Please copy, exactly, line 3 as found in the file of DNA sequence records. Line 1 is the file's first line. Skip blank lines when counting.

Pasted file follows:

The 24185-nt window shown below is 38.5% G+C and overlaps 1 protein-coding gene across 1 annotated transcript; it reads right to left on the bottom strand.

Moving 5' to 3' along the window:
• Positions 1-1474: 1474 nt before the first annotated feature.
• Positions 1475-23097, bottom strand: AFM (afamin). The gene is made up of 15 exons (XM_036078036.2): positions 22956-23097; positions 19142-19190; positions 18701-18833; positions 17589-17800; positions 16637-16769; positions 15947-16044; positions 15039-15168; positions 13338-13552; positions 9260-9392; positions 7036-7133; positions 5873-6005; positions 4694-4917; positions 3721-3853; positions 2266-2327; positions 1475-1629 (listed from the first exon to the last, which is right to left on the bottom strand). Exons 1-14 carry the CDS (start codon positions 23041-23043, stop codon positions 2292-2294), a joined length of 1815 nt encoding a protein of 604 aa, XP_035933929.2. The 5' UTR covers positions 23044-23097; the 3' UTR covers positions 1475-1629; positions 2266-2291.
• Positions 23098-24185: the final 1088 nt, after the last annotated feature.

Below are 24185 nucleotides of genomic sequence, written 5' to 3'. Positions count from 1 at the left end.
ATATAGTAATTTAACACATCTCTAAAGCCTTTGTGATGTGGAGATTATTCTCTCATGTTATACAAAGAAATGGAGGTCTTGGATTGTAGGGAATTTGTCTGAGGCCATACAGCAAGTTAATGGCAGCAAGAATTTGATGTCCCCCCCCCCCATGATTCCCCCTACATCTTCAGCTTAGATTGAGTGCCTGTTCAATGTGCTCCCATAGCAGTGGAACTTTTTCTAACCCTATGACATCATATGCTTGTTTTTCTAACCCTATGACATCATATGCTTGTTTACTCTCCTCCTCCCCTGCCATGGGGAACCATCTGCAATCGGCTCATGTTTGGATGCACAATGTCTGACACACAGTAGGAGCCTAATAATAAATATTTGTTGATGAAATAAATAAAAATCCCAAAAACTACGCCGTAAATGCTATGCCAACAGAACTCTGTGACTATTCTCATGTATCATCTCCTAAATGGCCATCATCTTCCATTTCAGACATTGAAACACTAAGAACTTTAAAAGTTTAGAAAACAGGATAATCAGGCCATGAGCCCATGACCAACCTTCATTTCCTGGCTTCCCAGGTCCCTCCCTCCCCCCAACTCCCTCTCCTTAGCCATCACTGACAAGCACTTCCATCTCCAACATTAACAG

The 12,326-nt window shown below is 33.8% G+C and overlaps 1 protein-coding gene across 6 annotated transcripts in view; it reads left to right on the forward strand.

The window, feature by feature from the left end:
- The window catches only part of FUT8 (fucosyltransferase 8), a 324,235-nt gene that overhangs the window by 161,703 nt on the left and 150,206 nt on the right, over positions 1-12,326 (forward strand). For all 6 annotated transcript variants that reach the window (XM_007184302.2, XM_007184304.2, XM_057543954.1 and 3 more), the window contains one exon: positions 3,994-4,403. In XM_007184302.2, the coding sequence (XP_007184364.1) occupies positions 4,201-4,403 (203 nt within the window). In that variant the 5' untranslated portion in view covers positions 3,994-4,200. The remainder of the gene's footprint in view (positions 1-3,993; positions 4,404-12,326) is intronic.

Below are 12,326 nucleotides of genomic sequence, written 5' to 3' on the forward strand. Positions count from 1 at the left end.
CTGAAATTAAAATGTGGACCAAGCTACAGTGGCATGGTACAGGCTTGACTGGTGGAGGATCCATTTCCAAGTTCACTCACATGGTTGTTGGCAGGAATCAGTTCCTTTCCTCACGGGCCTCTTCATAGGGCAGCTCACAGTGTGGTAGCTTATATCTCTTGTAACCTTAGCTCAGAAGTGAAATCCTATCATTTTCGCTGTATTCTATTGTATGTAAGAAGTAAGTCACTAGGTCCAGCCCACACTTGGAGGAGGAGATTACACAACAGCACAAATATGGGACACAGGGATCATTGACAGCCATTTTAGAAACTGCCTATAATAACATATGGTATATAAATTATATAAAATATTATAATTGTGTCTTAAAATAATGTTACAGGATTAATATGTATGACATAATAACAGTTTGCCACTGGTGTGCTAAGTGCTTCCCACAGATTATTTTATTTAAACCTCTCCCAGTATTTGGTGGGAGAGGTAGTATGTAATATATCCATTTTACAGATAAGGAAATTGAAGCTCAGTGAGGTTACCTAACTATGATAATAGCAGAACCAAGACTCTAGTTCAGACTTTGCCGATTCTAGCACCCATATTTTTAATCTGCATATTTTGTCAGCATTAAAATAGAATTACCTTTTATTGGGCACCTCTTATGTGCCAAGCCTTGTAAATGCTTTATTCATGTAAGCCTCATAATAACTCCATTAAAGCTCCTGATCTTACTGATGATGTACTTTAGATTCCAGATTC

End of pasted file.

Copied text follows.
• Positions 1-1474: 1474 nt before the first annotated feature.